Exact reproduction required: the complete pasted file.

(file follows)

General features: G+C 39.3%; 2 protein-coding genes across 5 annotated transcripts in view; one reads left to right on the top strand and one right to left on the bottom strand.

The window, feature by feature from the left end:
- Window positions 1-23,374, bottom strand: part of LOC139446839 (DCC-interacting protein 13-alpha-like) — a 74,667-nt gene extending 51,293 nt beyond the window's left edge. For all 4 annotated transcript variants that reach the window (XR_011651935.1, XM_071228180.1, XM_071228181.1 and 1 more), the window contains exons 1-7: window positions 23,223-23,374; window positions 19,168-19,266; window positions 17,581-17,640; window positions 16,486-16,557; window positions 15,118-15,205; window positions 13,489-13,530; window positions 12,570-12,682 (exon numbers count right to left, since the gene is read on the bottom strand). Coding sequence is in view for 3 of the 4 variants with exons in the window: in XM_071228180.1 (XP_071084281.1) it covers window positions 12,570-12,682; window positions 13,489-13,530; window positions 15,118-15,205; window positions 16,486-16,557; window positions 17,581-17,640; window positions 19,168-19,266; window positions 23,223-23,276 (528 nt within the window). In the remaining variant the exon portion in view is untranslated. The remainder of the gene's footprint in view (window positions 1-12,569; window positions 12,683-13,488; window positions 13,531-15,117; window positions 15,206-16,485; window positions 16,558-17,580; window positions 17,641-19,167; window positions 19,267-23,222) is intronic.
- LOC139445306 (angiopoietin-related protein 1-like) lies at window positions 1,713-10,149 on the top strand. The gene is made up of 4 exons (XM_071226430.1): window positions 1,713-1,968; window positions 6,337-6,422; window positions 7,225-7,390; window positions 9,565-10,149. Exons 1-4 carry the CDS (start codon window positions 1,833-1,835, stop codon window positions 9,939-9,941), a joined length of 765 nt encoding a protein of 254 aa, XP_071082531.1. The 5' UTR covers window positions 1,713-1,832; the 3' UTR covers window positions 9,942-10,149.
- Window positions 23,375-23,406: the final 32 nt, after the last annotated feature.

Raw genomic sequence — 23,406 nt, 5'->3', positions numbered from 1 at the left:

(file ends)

General features: G+C 39.3%; 2 protein-coding genes across 5 annotated transcripts in view; one reads left to right on the top strand and one right to left on the bottom strand.

The window, feature by feature from the left end:
- Window positions 1-23,374, bottom strand: part of LOC139446839 (DCC-interacting protein 13-alpha-like) — a 74,667-nt gene extending 51,293 nt beyond the window's left edge. For all 4 annotated transcript variants that reach the window (XR_011651935.1, XM_071228180.1, XM_071228181.1 and 1 more), the window contains exons 1-7: window positions 23,223-23,374; window positions 19,168-19,266; window positions 17,581-17,640; window positions 16,486-16,557; window positions 15,118-15,205; window positions 13,489-13,530; window positions 12,570-12,682 (exon numbers count right to left, since the gene is read on the bottom strand). Coding sequence is in view for 3 of the 4 variants with exons in the window: in XM_071228180.1 (XP_071084281.1) it covers window positions 12,570-12,682; window positions 13,489-13,530; window positions 15,118-15,205; window positions 16,486-16,557; window positions 17,581-17,640; window positions 19,168-19,266; window positions 23,223-23,276 (528 nt within the window). In the remaining variant the exon portion in view is untranslated. The remainder of the gene's footprint in view (window positions 1-12,569; window positions 12,683-13,488; window positions 13,531-15,117; window positions 15,206-16,485; window positions 16,558-17,580; window positions 17,641-19,167; window positions 19,267-23,222) is intronic.
- LOC139445306 (angiopoietin-related protein 1-like) lies at window positions 1,713-10,149 on the top strand. The gene is made up of 4 exons (XM_071226430.1): window positions 1,713-1,968; window positions 6,337-6,422; window positions 7,225-7,390; window positions 9,565-10,149. Exons 1-4 carry the CDS (start codon window positions 1,833-1,835, stop codon window positions 9,939-9,941), a joined length of 765 nt encoding a protein of 254 aa, XP_071082531.1. The 5' UTR covers window positions 1,713-1,832; the 3' UTR covers window positions 9,942-10,149.
- Window positions 23,375-23,406: the final 32 nt, after the last annotated feature.

Raw genomic sequence — 23,406 nt, 5'->3', positions numbered from 1 at the left: